Research & Evaluation

As part of our commitment to a standard of excellence, LivingWorks Education encourages the rigorous scientific evaluation of our programs. Results have consistently shown that LivingWorks programs increase participants’ knowledge, skills, and confidence, while a major study recently demonstrated that they also contribute to improved outcomes for those at risk of suicide.

This page provides a partial list of original research and research reviews of LivingWorks programs. More studies will be added as they become available. If you are interested in additional evaluation information or are considering carrying out an evaluation of your own, please contact us.

Impact of Applied Suicide Intervention Skills Training on the National Suicide Prevention Lifeline, 2013
This Randomized Controlled Study found that callers who talked to a crisis line counselor trained in ASIST were statistically less suicidal, less depressed, less overwhelmed and more hopeful than callers who talked to a crisis line counselor trained in a method other than ASIST. The lead author was Dr. Madelyn Gould of Columbia University. The study was published in Suicide and Life-Threatening Behavior, the official Journal of the American Association of Suicidology. A brief description of the study can be found here.

Analysis of the Benefits and Costs of CalMHSA’s Investment in Applied Suicide Intervention Skills Training (ASIST), 2015
Conducted by researchers from the RAND Corporation, this cost-benefit analysis found that California’s implementation of ASIST will significantly reduce suicide attempts, deaths, and associated costs for years to come. Drawing on a wide cross-section of data, the research illustrates how ASIST training is a cost-effective way to save lives on a large scale.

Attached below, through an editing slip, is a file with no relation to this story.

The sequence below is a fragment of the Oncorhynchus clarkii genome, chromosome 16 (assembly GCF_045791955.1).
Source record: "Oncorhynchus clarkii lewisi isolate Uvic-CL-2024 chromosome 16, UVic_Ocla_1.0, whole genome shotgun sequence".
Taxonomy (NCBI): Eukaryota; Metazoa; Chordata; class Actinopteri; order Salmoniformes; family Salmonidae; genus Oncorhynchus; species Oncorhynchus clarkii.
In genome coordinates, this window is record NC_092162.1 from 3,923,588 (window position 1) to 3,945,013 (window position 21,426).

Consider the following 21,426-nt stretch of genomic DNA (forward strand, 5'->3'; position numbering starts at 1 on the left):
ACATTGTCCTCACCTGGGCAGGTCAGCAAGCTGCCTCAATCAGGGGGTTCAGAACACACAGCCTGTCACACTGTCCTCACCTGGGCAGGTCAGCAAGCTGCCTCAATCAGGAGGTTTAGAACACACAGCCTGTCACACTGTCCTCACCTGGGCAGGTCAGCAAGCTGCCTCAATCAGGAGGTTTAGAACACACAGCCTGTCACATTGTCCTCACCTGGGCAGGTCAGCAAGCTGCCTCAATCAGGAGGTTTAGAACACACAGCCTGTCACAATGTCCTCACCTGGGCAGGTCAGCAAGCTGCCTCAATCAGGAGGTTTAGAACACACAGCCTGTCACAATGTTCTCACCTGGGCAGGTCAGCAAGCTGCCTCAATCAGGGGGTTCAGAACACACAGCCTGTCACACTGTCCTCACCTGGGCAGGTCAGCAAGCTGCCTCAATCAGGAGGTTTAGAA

Applied Suicide Intervention Skills Training: Trainee Experiences, Recommendations, and Post-Training Behavior, 2010
Co-authored by the Substance Abuse and Mental Health Services Administration (SAMHSA) and ICF/MACRO, this qualitative study of ASIST training participants found increased self-efficacy, heightened awareness, improved communication skills, increased information sharing and increased interventions due to ASIST training. 

The Use and Impact of Applied Suicide Intervention Skills Training (ASIST) in Scotland: An Evaluation, 2008
This Scottish study of ASIST found increased knowledge, helping attitudes, skills and interventions in ASIST-trained caregivers in addition to broad reductions stigma and increased suicide prevention awareness within communities and organizations.

Making it Safer: A Health Centre’s Strategy for Suicide Prevention, 2007
Conducted by Nora McAuliffe and Lynda Perry this study demonstrated that ASIST training in a large community hospital contributed to improved clinical outcomes for consumers. Outcomes associated with ASIST training included increased identification of those at risk for suicide and a corresponding reduction in hospital admissions as hospital staff were better able to assess risk and provide appropriate alternatives to hospitalization.